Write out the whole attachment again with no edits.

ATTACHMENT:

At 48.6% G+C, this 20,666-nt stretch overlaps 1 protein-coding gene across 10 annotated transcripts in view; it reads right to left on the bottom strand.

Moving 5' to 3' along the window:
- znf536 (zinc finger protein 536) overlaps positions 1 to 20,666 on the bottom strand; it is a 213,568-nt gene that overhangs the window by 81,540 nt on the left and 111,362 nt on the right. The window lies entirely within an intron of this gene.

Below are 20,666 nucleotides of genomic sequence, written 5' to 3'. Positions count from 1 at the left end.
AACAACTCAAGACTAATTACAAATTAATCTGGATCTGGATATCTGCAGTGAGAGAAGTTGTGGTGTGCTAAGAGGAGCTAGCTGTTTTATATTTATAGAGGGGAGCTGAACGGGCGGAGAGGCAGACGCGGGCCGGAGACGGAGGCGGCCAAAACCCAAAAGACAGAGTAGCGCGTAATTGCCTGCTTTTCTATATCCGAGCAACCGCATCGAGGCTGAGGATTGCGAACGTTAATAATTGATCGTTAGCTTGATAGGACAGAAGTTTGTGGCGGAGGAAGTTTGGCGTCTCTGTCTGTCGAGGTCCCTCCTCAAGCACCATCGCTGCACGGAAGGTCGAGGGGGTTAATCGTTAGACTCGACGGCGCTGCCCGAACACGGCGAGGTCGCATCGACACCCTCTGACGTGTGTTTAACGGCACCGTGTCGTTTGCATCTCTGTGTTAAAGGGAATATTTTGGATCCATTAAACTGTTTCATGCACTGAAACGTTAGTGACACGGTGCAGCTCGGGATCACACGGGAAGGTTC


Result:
At 48.6% G+C, this 20,666-nt stretch overlaps 1 protein-coding gene across 10 annotated transcripts in view; it reads right to left on the bottom strand.

Moving 5' to 3' along the window:
- znf536 (zinc finger protein 536) overlaps positions 1 to 20,666 on the bottom strand; it is a 213,568-nt gene that overhangs the window by 81,540 nt on the left and 111,362 nt on the right. The window lies entirely within an intron of this gene.

Below are 20,666 nucleotides of genomic sequence, written 5' to 3'. Positions count from 1 at the left end.
AACAACTCAAGACTAATTACAAATTAATCTGGATCTGGATATCTGCAGTGAGAGAAGTTGTGGTGTGCTAAGAGGAGCTAGCTGTTTTATATTTATAGAGGGGAGCTGAACGGGCGGAGAGGCAGACGCGGGCCGGAGACGGAGGCGGCCAAAACCCAAAAGACAGAGTAGCGCGTAATTGCCTGCTTTTCTATATCCGAGCAACCGCATCGAGGCTGAGGATTGCGAACGTTAATAATTGATCGTTAGCTTGATAGGACAGAAGTTTGTGGCGGAGGAAGTTTGGCGTCTCTGTCTGTCGAGGTCCCTCCTCAAGCACCATCGCTGCACGGAAGGTCGAGGGGGTTAATCGTTAGACTCGACGGCGCTGCCCGAACACGGCGAGGTCGCATCGACACCCTCTGACGTGTGTTTAACGGCACCGTGTCGTTTGCATCTCTGTGTTAAAGGGAATATTTTGGATCCATTAAACTGTTTCATGCACTGAAACGTTAGTGACACGGTGCAGCTCGGGATCACACGGGAAGGTTC